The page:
East meets west with this collaboration between California's Kris Tiner and New York's Mike Baggetta. With various trumpets and prepared acoustic guitar, they explore a variety of compositional models while leaving plenty of room for showcasing improvisational prowess. Tiner plays through a spectrum of tones and approaches, well matched by Baggetta's inventive, wiry guitar inventions. Both embrace an aural adventurousness that leads the listener to unforeseeable soundscapes and ear dreams.
The set opens with "The Road to El Paso. Tiner spreads jagged honey blues, sometimes with throbbing vibrato. Baggetta gets less is more and throws metallic gleam accents in over his dark dirge. Tiner creates some cubist blues tough-guy crying persona that takes loneliness into the night. This could be Harry Dean Stanton's walk on theme. On "Second Preference, Tiner emits shapely warbles against Baggetta's needle and tweak, then sideways riffs end with a child's toy, a sort of secret serialism with joyous bursts.
Baggetta's A Delicate Touch creates tension with a rumbling bass, which Tiner smears with a saxoflugel. Back on trumpet, he flies through Baggetta's tangle of strings. "Your Aftermath has Baggetta glassy and solo, sounding like a piccolo koto.
Tiner finds unique sound and intervals on his a capella Caffeinated Weasels, while his muted musings on "One More Chance collide with Baggetta's spiky lines and bowed modes. Baggetta slides around like an elastic octopus beneath Tiner's fanfares on "Choke on It. The title track returns Tiner to soulful mode, going rich and lyrical with Baggetta providing sensitive subdued interaction.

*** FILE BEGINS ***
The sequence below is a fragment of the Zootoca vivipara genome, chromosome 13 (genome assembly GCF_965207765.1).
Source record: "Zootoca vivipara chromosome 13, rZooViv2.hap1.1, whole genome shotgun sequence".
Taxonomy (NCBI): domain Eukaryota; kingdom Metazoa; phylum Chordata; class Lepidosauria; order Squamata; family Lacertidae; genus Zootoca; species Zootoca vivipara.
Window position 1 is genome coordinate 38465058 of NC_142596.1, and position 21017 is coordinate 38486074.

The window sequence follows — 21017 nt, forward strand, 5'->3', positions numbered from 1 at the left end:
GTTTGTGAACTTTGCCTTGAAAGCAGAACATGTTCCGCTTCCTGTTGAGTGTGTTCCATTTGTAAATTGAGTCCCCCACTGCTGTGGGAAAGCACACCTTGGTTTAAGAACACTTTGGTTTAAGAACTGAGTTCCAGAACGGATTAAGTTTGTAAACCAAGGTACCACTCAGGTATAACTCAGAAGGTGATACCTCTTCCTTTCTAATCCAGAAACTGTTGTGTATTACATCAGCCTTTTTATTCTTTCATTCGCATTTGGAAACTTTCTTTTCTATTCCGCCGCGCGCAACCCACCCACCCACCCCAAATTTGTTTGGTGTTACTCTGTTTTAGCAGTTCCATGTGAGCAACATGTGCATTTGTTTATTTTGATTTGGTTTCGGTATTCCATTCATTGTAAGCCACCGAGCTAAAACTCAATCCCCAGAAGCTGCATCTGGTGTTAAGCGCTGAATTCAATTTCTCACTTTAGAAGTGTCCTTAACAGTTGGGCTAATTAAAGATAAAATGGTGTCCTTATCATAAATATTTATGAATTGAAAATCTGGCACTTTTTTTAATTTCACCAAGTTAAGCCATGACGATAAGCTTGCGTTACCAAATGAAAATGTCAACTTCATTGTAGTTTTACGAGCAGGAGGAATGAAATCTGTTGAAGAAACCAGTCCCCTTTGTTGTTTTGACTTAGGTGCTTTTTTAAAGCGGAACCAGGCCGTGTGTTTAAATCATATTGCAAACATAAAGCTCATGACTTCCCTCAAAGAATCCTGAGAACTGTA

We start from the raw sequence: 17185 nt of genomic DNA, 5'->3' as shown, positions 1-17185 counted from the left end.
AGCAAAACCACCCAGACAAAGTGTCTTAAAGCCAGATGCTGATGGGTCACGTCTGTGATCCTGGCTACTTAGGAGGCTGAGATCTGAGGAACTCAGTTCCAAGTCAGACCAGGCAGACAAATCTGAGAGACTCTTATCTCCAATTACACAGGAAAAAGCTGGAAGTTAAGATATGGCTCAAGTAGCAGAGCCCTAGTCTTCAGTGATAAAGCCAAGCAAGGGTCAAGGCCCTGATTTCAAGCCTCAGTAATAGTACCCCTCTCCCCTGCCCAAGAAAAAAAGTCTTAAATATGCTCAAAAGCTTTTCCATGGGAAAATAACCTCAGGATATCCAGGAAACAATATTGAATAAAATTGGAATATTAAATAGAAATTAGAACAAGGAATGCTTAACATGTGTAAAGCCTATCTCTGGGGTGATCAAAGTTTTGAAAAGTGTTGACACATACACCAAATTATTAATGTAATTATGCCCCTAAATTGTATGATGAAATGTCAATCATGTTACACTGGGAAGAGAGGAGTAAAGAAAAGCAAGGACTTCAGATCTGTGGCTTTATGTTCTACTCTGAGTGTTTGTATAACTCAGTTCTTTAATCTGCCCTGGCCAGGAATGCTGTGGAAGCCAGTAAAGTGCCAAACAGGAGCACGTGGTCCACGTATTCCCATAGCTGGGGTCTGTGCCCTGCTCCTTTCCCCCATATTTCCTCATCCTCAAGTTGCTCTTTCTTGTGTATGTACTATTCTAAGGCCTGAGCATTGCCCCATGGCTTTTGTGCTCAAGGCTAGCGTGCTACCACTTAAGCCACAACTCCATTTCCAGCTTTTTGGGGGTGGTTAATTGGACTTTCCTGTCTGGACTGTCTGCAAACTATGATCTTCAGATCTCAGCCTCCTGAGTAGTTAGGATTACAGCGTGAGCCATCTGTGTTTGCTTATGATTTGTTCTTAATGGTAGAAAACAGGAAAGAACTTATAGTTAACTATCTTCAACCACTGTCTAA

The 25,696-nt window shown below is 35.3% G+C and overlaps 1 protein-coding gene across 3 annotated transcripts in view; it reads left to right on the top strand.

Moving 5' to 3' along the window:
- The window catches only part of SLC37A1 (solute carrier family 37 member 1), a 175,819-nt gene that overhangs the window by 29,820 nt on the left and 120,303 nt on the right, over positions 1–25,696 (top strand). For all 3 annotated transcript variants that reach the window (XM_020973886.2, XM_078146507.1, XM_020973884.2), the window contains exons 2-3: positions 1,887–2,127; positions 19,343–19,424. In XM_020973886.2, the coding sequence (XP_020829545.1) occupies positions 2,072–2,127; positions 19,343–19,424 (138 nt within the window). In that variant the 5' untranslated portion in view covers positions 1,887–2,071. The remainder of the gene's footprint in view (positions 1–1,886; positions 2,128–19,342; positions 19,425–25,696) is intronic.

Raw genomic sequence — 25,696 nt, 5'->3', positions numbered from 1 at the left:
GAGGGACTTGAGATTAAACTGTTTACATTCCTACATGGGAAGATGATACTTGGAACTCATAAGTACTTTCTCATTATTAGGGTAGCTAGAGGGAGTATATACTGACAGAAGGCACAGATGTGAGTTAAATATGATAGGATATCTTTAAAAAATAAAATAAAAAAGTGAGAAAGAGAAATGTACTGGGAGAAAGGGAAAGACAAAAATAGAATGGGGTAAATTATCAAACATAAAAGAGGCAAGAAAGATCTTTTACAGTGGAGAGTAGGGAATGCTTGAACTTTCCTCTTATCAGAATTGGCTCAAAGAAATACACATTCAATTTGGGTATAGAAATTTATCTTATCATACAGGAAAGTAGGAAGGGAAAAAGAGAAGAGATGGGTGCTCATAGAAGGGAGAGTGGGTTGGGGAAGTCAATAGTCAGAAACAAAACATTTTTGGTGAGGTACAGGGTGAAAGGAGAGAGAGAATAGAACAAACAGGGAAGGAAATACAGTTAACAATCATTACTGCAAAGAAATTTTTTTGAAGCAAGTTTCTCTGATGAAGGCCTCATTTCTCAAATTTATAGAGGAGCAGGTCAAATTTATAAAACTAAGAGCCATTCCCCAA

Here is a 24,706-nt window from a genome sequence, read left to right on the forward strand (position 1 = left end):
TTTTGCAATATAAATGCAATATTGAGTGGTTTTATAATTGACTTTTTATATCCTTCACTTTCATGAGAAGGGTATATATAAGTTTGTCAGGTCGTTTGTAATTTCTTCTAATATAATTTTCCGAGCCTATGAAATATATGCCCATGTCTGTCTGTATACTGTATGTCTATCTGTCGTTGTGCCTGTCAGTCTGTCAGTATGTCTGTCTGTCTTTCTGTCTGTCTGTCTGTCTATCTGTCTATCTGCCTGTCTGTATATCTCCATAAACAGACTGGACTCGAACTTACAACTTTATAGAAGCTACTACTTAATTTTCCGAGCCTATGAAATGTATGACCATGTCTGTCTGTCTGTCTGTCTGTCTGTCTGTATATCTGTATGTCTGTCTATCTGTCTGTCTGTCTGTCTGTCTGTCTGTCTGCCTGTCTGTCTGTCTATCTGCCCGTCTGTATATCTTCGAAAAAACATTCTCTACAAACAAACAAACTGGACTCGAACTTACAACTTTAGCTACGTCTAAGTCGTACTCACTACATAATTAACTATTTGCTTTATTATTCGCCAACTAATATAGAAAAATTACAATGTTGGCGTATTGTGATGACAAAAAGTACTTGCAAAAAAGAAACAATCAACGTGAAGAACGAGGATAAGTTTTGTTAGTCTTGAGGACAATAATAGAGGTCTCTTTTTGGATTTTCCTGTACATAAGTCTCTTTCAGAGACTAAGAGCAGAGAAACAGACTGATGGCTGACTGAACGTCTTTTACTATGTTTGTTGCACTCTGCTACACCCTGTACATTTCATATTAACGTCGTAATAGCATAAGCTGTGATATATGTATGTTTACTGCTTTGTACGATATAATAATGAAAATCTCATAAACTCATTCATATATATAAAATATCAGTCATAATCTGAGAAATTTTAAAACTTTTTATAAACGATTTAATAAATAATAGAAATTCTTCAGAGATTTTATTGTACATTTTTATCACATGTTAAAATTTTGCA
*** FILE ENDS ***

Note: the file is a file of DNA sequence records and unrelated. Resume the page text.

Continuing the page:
With their complimentary sensibilities blending to challenge and comfort, There, Just As You Look For It delivers pungent chamber music.
Track Listing: The Road To El Paso; Second Preference; A Delicate Touch; Your Aftermath; Quadrants (for
Ken Wilber) WE, ITS, IT, I; Caffeinated Weasels; One More Chance; Choke On It; There, Just
As You Look For It.
Personnel: Kris Tiner; trumpet, flugelhorn, piccolo trumpet, saxoflugel; Mike Baggetta: prepared
I was first exposed to jazz when I discovered that one of Jimi Hendrix's influences was Wes Montgomery. I played guitar growing up and idolized Hendrix, so I knew that anyone he looked up to must be good
I was first exposed to jazz when I discovered that one of Jimi Hendrix's influences was Wes Montgomery. I played guitar growing up and idolized Hendrix, so I knew that anyone he looked up to must be good. I was 16 at the time. I went to Tower Records and purchased a CD by Wes, and I was hooked from the very first ten seconds. The sound of the song Lolita illuminated my bedroom, as I just sat back amazed at how colorful and soulful this music was--I understood it, even though at the time I didn't understand how to go about playing it. I get chills listening to Wes' solo on Lolita, and I can still listen to that song ten times in a row and never get tired of it. There is a truly timeless quality to genuinely spontaneous jazz music, and it is that quality that has inspired me to devote my life to studying and playing this music.